The Dublin City Coroner's Court hearing into 31-year-old Nora Hyland's death heard that an emergency supply of blood was not kept in the operating theatre at the time.
Ms Hyland, a Malaysian woman living at Charlotte Quay in Dublin 4, died on the operating table on February 13, 2012, having suffered a cardiac event an hour after the c-section.
Her husband, Stephen, told the court that the baby, Frederick, was their first child and he was doing well.
The barrister for the family, Sara Antoniotti, told coroner Dr Brian Farrell that a hospital review following the incident made a number of recommendations relating to the availability of blood.
The court heard that an emergency c-section was carried out on Ms Hyland on February 12 after a drop in the foetal heart rate was recorded at 11.05pm.
Dr Nikhil Purandare, then specialist registrar in obstetrics at the NMH, successfully delivered the baby and closed up the abdomen.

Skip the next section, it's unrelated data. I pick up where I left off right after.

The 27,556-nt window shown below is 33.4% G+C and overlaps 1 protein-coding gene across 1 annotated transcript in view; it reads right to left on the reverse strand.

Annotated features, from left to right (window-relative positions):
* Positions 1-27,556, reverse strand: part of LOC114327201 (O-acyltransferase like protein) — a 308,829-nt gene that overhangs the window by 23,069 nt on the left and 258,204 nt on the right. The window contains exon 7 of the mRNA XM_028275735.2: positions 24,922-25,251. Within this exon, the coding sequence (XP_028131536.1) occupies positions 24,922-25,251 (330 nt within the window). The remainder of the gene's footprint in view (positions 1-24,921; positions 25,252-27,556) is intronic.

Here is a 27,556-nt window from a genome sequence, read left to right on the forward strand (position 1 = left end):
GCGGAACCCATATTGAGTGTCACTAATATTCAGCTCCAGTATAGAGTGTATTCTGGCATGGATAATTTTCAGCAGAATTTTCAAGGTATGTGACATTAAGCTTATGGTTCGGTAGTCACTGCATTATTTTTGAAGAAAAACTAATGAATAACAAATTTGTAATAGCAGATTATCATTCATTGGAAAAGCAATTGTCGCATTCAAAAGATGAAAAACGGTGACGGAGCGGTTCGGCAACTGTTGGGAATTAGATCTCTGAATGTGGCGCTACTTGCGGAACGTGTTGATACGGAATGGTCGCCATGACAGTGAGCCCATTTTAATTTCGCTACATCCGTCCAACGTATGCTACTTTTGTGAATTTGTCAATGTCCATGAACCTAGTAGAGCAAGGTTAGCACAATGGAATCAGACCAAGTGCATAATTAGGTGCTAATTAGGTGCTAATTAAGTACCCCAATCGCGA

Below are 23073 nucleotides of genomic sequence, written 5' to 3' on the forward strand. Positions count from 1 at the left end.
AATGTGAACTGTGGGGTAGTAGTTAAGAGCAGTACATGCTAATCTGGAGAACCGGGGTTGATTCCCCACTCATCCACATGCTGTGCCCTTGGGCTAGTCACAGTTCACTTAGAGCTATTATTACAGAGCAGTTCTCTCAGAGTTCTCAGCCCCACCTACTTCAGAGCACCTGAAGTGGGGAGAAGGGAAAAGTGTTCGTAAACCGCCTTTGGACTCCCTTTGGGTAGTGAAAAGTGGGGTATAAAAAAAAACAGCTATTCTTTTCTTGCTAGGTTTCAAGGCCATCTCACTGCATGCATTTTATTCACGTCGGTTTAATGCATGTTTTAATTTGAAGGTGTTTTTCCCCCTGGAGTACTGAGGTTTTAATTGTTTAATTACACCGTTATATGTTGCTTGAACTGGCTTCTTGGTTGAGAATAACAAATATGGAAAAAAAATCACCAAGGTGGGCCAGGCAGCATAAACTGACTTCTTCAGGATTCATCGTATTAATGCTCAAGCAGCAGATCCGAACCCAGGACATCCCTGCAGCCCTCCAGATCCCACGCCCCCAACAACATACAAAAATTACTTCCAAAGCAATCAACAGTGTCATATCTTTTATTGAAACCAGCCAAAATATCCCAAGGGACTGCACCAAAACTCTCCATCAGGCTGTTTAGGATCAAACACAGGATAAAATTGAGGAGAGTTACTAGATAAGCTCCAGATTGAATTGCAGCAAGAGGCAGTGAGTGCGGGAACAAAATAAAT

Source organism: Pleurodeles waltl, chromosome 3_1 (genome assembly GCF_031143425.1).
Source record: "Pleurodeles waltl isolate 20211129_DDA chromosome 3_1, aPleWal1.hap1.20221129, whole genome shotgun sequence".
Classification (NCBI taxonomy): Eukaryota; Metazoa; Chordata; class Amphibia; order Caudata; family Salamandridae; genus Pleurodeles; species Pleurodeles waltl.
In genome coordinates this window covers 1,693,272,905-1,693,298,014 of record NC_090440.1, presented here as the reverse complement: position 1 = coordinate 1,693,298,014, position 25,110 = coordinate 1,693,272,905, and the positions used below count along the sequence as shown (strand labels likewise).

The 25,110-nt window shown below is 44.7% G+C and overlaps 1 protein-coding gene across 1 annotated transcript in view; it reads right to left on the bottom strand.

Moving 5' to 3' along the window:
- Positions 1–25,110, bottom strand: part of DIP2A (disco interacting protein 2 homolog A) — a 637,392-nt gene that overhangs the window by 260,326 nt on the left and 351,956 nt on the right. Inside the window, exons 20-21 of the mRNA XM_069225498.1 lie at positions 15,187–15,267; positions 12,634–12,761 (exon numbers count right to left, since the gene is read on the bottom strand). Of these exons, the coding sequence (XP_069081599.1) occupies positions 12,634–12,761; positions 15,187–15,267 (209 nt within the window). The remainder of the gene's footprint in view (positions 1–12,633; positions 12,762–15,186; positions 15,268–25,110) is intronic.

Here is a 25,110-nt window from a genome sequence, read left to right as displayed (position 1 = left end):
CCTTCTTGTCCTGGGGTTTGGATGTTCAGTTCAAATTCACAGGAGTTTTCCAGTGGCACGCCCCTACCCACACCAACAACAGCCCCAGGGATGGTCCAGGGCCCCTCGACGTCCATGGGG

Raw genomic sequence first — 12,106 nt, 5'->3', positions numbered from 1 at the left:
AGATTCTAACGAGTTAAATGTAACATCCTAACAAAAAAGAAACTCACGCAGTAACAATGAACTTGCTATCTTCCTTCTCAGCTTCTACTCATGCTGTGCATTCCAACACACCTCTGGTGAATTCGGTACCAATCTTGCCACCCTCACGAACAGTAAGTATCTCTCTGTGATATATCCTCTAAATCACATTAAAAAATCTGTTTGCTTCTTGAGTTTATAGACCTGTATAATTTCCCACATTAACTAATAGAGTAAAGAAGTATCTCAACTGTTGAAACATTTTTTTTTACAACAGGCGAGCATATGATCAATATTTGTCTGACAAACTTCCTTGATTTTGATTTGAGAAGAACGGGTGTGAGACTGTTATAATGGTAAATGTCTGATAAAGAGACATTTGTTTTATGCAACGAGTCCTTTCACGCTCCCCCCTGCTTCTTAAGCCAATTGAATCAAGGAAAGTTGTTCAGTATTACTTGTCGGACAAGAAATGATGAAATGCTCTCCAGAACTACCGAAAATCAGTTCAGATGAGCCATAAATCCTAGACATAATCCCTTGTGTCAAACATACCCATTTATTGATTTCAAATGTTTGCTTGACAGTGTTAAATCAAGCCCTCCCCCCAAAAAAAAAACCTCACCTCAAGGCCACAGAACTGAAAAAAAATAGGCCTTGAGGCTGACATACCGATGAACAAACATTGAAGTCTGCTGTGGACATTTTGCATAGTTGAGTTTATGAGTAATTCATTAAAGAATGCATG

At 12.03am, he noted that Ms Hyland had lost approximately one litre of blood.
He requested that blood be ordered from the lab, starting with O-negative blood, while units matching Mrs Hyland's type were sourced.
Dr Purandare said he would have expected the O-negative blood to arrive more quickly. When consultant obstetrician Dr Shane Higgins arrived at 12.28am, he decided that a laparotomy – or exploratory surgery – was necessary to stop the bleeding.
Dr Purandare had earlier told the court that blood loss was estimated at 3.5 litres following this procedure. The blood transfusion began at 12.40am – 37 minutes after he had ordered it.
The patient was considered stable following the laparotomy. However, at 1.05am she suffered a sudden collapse. Resuscitation attempts failed and she was pronounced dead.
Mr Higgins said Ms Hyland's blood pressure, pulse and oxygen levels were normal before her collapse. The hospital has been unable to establish the cause of death, he told the court.
Ms Hyland was estimated to have had 5.5 to six litres of blood circulating in her system.
Under cross-examination, Mr Higgins conceded that a loss of 3.5 litres of blood would be "an enormous insult".
It would have been preferable to have hung the O-negative blood "much sooner", he said, and probably before he had arrived in theatre.